Have you ever thought about buying a timeshare?
Maybe the sales presentation convinced you that owning one is an investment. Maybe you’d love to have your own holiday home that you can visit for two weeks in the year. It sounds like a good idea, right?
Wrong. Let me tell you why.
Is a Timeshares an Investment?
Contrary to popular belief, a timeshare is not a financial investment. Buying a timeshare is much like buying a brand-new car – the second it’s signed, sealed, and delivered it loses 50 to 90 percent of its value.
What makes things even worse? Timeshares are almost impossible to get rid of because they have no market value.
In fact, many people who have bought them have found that it’s much cheaper to book a room in a hotel if and when they want to go on vacation than it is to pay a timeshare’s annual maintenance fees.
Buying a timeshare is actually a giant waste of money. That’s why timeshare exit companies exist.
What Does a Timeshare Cost?
It may surprise you, but you can snap up a timeshare on e-Bay for $1. The people selling them have cottoned on to the fact that the yearly fees never end and they finally want out.
The average upfront cost of a timeshare is around $23,000. But that doesn’t include the other fees.
The average amount a timeshare owner pays in maintenance fees is around $1,000 per year – some are paying much, much more. And these maintenance fees go up every year, and there are other hidden fees too.
You don’t have to be a genius to do the math – the cost of a timeshare (that you may not even use) is probably more than if you booked a weeklong vacation at the same resort.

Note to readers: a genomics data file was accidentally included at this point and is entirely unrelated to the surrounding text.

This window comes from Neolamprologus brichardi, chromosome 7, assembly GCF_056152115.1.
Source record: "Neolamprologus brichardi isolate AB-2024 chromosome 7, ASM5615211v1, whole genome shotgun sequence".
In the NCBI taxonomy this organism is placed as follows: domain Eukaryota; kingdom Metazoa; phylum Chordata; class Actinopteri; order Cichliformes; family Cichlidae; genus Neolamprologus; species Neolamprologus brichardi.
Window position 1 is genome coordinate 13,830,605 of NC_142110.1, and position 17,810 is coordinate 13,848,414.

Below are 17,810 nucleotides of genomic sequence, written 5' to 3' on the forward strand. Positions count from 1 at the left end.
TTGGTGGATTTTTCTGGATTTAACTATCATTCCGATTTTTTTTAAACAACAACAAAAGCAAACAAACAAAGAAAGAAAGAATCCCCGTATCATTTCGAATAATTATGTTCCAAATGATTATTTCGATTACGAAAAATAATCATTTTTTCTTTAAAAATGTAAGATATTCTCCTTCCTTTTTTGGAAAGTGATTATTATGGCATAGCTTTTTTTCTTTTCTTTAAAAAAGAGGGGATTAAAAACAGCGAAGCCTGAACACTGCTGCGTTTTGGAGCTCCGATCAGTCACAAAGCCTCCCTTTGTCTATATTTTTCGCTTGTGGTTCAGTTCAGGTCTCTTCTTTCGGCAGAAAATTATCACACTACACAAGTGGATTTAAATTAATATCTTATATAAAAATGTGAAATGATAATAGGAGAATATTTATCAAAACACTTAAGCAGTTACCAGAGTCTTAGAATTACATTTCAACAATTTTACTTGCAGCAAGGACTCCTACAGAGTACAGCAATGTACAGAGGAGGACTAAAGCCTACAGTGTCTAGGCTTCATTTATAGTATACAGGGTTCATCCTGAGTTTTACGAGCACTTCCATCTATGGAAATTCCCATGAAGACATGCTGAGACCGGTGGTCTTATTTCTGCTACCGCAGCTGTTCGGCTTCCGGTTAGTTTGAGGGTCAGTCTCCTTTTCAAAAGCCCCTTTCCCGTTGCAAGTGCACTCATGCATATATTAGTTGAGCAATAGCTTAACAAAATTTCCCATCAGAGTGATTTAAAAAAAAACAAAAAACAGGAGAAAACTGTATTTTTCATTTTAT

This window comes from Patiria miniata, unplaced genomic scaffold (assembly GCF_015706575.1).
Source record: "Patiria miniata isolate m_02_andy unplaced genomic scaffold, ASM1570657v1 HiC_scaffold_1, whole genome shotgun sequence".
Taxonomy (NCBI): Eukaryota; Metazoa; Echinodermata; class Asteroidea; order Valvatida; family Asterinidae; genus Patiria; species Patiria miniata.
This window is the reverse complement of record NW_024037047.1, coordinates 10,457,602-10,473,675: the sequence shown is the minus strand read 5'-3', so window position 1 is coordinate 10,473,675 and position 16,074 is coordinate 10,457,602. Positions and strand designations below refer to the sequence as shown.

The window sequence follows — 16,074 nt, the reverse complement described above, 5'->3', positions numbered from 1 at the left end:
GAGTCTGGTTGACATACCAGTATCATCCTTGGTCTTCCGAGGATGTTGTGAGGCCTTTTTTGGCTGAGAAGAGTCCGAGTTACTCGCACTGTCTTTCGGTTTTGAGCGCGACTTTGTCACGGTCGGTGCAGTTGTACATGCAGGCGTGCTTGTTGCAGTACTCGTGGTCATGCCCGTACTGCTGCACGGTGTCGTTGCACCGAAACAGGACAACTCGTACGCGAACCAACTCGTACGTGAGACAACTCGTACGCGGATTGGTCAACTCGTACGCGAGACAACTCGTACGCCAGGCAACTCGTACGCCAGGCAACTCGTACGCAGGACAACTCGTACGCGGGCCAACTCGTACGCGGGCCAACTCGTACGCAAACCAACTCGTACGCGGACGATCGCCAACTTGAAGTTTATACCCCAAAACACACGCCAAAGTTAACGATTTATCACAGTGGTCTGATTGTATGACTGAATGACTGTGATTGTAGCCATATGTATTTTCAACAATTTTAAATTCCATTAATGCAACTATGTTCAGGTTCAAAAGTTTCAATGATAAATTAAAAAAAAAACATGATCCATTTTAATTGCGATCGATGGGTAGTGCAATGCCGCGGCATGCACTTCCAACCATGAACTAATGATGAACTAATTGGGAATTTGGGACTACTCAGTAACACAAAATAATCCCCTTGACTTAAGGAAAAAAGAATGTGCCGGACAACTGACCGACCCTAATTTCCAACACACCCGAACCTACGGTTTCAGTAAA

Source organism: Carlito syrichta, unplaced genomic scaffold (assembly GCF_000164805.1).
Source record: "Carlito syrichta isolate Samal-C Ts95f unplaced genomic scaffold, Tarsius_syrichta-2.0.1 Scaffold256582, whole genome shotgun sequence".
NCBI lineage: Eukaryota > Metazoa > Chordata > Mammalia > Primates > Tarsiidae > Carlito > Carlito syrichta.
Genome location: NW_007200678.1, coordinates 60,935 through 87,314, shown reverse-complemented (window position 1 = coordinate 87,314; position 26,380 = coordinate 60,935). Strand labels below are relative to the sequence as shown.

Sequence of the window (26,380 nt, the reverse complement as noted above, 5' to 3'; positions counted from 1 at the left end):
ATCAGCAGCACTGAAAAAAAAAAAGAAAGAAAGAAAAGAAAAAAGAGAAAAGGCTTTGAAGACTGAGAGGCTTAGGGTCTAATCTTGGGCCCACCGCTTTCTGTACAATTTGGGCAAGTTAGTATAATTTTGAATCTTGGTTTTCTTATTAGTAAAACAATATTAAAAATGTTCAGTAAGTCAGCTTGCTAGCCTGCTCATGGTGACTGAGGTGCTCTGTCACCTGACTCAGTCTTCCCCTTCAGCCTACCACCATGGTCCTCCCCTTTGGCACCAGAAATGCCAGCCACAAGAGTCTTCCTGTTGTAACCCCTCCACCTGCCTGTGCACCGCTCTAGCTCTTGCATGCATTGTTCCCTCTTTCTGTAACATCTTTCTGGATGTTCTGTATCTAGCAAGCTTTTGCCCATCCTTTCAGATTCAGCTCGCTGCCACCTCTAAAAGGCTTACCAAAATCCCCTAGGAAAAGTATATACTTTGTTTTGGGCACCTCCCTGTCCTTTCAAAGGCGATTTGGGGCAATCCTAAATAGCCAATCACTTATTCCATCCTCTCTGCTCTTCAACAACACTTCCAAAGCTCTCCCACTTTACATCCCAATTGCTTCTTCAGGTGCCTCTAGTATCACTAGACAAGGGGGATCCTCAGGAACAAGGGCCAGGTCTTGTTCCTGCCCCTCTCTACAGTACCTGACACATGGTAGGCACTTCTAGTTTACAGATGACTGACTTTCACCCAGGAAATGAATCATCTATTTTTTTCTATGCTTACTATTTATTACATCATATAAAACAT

After reading this, you are probably having second thoughts about buying a timeshare. But what if you already own one? Can you get rid of it?
Can You Get Out of a Timeshare?
In a recent development, some timeshare resorts will take the timeshare back after you’ve wasted thousands of dollars on it. Others will not.
As mentioned earlier, you probably won’t be able to sell your timeshare to someone else either. You could give it away for free, but again, you’ll never get the money you spent on it back. You could stop paying the fees, but defaulting on payments can end very badly for you.
If the resort refuses to take your timeshare back or you can’t sell it, you might want to contact a timeshare exit company.
Timeshare exit companies work with lawyers who know the business inside and out. They will help you cancel your timeshare contract, but you’ll have to pay a fee.
Beware of scams, though – only work with a timeshare exit company that offers an escrow payment option so that they are not paid in full until the timeshare is canceled.
The Bottom Line
People fall into the trap of purchasing a timeshare because the salesperson either made it seem like an investment or they thought that they would save money on their holiday every year.
The only time a timeshare is actually worth it is when you purchase one as a resale (although you’ll be on the hook for the yearly maintenance fees) and you actually use it every single year.